Cruzan v. Missouri
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I. Facts: Following an automobile accident Nancy Cruzan was placed on life support in a "persistent vegetative state."  After seven years, family members, upon learning that there was no chance of Nancyrecovering her mental capabilities, sued for the removal of feeding and hydration tubes to allow her to die.  Missouri, however, has a law which requires "clear and convincing evidence" that a person who is incompetent (unable of voicing his or her desires and failed to make his or her wishes known through a living will) would have wished to remove medical assistance if they were capable of making such a decision. 

II. Issues: Does Missouri's law requiring the presentation of "clear and convincing evidence" of an incompetent person's desire to remove medical aids necessary for remaining biologically alive violate a person's fundamental right under the Due Process Clause to retain control over his or her body (more specifically to refuse unwanted medical treatment?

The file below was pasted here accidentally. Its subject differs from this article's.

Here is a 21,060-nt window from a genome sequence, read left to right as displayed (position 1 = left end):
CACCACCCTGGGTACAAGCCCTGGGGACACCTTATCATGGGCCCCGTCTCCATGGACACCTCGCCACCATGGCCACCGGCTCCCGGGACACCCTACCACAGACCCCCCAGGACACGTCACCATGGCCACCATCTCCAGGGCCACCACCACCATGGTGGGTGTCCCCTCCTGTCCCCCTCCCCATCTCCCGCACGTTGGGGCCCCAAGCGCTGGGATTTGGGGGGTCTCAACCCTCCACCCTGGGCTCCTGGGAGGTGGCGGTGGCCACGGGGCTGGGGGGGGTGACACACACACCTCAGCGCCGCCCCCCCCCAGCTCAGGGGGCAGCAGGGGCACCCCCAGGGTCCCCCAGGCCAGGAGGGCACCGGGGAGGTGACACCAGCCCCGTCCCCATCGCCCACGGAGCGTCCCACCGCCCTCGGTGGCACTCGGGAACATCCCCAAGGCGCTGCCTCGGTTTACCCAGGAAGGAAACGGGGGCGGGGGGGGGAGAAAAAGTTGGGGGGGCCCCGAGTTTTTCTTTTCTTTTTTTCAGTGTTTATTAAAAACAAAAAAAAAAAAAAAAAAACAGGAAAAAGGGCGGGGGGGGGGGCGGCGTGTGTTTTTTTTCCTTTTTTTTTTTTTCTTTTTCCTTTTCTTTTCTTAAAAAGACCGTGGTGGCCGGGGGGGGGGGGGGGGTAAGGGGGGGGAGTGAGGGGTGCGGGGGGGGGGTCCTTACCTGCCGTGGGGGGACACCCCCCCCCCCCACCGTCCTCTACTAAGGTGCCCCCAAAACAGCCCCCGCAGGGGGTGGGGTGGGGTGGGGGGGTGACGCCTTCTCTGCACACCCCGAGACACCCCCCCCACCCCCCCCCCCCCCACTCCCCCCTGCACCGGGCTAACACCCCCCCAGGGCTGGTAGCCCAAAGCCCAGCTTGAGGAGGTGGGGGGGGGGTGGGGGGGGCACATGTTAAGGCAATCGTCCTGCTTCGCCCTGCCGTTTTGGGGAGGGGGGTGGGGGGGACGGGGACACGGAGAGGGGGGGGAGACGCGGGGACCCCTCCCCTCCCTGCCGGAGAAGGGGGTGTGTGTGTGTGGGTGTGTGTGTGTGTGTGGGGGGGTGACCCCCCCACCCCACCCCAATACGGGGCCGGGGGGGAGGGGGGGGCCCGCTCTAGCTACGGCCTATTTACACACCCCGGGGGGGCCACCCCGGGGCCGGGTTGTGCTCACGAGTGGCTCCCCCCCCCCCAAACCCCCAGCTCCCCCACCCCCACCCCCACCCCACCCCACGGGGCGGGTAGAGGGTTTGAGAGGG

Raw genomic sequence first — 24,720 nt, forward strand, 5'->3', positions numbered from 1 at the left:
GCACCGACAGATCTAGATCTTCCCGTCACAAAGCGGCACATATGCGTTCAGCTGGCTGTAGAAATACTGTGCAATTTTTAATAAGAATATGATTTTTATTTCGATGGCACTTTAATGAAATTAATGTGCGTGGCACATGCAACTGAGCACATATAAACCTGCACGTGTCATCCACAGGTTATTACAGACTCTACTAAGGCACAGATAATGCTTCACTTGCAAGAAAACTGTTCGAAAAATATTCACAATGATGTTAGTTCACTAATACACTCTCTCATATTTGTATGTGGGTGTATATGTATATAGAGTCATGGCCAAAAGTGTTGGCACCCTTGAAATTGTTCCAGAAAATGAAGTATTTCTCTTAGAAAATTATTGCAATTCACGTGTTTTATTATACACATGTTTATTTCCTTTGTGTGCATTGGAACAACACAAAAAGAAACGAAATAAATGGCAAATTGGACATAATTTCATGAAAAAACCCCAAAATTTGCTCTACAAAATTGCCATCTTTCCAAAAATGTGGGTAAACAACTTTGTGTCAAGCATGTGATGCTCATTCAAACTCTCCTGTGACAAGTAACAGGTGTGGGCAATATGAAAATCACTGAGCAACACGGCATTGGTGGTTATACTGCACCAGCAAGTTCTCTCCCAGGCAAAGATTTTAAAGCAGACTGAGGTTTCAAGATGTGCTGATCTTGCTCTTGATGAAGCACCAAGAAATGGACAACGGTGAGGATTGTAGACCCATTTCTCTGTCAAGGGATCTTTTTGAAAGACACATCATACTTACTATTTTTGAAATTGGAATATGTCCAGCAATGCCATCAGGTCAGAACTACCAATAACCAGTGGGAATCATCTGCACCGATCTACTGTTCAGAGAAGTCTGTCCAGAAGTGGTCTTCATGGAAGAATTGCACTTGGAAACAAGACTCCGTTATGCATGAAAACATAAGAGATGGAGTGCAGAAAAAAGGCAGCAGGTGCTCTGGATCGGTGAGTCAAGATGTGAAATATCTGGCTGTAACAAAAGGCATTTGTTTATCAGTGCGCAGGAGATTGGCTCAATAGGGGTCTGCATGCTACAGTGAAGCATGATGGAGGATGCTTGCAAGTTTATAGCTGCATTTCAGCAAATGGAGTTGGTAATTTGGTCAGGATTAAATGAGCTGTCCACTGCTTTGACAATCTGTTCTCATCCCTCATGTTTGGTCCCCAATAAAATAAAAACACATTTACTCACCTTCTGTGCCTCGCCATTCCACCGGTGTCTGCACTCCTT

III. Holding:  No.IV. Reasoning: The Court held (with Rehnquist issuing the opinion) that, although the court has found a "constitutionally protected liberty interest in refusing unwanted medical treatment" in previous cases and assumed in this case that "the United States Constitution would grant a competent person a constitutionally protected right to refuse lifesaving hydration and nutrition," Missouri's requirement of "clear and convincing evidence" does not deny either right. According to the Court, Missouri has a proper interest in preserving human life and may "legitimately seek to safeguard the personal element [of the choice between life and death] through the imposition of heightened evidentiary requirements."  Even when surrogates are available (such as in this case), the Court argues, there remains a potential for abuse and the state of Missouriis entitled to guard against this possibility. In addition to the possibility of abuse, the Court realized that the views of family members are possibly not in following those the individual in question and, therefore, cannot be relied on in cases such as this one.  The Court also believed that Missouri can legitimately "assert an unqualified interest in the preservation of human life to be weighed against the constitutionally protected interests of the individual" without making judgments concerning the "quality of life" of that individual.  Accordingly, the Court argues that the "clear and convincing" requirement is a constitutional means of protecting these interests of the state.